Employers entry requirements vary. Some people become education welfare officers after training in a related profession such as teaching or youth work. Many education authorities will employ people who do not hold any professional qualifications, but who have relevant experience of working with young people and their families.

Training

Employment based routes are available to EWOs and they may study towards either a social work degree or a Certificate/Diploma in Education Welfare Studies by distance learning. Open learning is normally only possible for people working in a social care environment with the consent and sponsorship of their employer.

In-service training is available to EWOs and could include programmes on child protection, personal safety and equal opportunities.

Opportunities

There are about 4,000 education welfare officers employed in England, Wales and Northern Ireland.

In England and Wales EWOs are employed by authorities responsible for delivering education.
In Scotland, social work departments are responsible for social work services in education. However, most education authorities employ attendance officers.
In Northern Ireland, this responsibility lies with education and library boards.

There is only a small number of staff employed within each organisation and they may need to move area for promotion.

There may be opportunities to progress to senior posts such as team leader, manager, or senior and principal education welfare officer. Alternatively they specialise, for example in working with children who have special needs.

Another option is to move into related occupations such as social services, youth work, careers advisory work, the probation service or education administration, although some of these would require further training.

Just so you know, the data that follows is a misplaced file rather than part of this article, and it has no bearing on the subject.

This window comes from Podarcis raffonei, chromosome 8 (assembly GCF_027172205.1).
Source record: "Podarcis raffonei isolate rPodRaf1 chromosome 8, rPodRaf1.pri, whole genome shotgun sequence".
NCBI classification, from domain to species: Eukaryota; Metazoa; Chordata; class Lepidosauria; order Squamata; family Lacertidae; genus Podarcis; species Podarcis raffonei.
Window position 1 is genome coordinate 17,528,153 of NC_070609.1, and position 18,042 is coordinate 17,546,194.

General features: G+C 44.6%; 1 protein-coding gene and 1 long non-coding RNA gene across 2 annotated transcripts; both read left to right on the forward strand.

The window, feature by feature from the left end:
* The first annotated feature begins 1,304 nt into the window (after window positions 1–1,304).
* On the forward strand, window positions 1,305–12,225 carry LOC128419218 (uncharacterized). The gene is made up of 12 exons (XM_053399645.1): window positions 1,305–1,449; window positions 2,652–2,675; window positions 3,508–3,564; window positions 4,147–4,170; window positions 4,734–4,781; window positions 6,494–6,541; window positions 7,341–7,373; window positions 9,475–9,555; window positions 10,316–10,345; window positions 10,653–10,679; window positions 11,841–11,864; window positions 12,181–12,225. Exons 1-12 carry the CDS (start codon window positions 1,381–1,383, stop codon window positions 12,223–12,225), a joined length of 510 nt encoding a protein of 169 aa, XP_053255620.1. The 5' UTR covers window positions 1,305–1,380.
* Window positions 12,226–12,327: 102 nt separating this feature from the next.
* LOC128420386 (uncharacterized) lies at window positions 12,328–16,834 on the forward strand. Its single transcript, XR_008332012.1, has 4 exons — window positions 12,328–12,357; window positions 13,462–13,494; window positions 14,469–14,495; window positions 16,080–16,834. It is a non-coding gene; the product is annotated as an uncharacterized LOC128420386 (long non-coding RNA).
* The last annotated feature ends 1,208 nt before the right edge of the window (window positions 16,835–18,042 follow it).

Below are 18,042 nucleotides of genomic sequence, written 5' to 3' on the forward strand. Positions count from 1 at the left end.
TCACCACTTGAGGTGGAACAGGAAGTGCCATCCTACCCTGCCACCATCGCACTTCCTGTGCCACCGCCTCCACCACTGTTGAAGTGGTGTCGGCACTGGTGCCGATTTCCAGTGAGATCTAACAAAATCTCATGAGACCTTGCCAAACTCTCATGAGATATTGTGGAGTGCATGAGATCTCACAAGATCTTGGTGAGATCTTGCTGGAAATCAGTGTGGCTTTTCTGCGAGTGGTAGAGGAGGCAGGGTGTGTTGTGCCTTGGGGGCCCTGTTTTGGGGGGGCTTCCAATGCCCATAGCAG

Annual Income

The annual income section is intended as a guideline only. Salary levels vary according to the local authority and the geographical region.

Starting salaries are around £14,770.
An experienced EWO earns between £16,200 and £25,000.

Further information

For information about a career in social work, contact www.socialworkcareers.co.uk or telephone 0845 601 6121.

England:
Social work:
General Social Care Council
Goldings House
2 Hays Lane
London
SE1 2HB
Tel: 020 7397 5100
www.gscc.org.uk

Social care:
TOPSS England *
Albion Court
5 Albion Place
Leeds
LS1 6JP
Tel: 0113 245 1716
www.topss.org.uk

Scotland:
Scottish Social Services Council (SSSC)
Compass House
11 Riverside Drive
Dundee
DD1 4NY
Tel: 01382 207101
www.sssc.uk.com

Wales:
Care Council for Wales (CCW)
CCW/CGC Information Service
6th Floor West Wing
South Gate House
Wood Street
Cardiff
CF10 1EW
Tel: 029 2022 6257
www.ccwales.org.uk

Northern Ireland:
Northern Ireland Social Care Council (NISCC)
7th Floor
Millennium House
Great Victoria Street
Belfast
BT2 7AQ
Tel: 028 9041 7600
www.niscc.info

* PLEASE NOTE
National Training Organisations (NTOs) ceased to be recognised by the government on 31 March 2002. However, some are continuing to operate in their respective fields. Please contact individual NTOs with queries regarding their current status.

The Secretary of State for Education and Skills is licensing new Sector Skills Councils - charged with boosting skills and productivity in business sectors. For information about Sector Skills Councils, their roles and responsibilities, please visit the Sector Skills Development Agency website: www.ssda.org.uk

Other Useful Education Welfare Officer Work Information

We have a section available at this site on Education Welfare Officer job interview tips that you may find of interest should you wish to brush up your skills in this area and we also have number of career articles that may also be of use to you from within our guides and documents section.

Locations where we feature Jobs include:-
Aberdeen, Berkshire, Aberdeen, Bath, Bedfordshire, Berkshire, Birmingham, Bradford, Bristol, Cambridgeshire, Cardiff, Central London, Cheltenham, Cornwall, Coventry, Derby, Devon, Docklands, Dorset, Dundee, Durham, East Midlands, East Sussex, Edinburgh, Essex, Glasgow, Gloucester, Hampshire, Hertfordshire, Kent, Lancashire, Leeds, Leicester, Leicestershire, Lincolnshire, Liverpool, London, Manchester, Middlesbrough, Midlands and in various parts of the West Midlands

Details of other Education Welfare Officer Jobs can also be found in other UK wide areas including:-
Milton Keynes, Newcastle, Newcastle Upon Tyne, Norfolk, North London, North Midlands, Northampton, Northamptonshire, Northern Ireland, Northumberland, Norwich, Nottingham, Nottinghamshire, Oxford, Oxfordshire, Plymouth, Salisbury, Scotland, Sheffield, Shropshire, Somerset, South East, South London, South Midlands, Southampton, Staffordshire Surrey, Swansea, Swindon, Telford, Wales, Warwickshire, West End, West London, West Midlands, Worcestershire, York and throughout Yorkshire.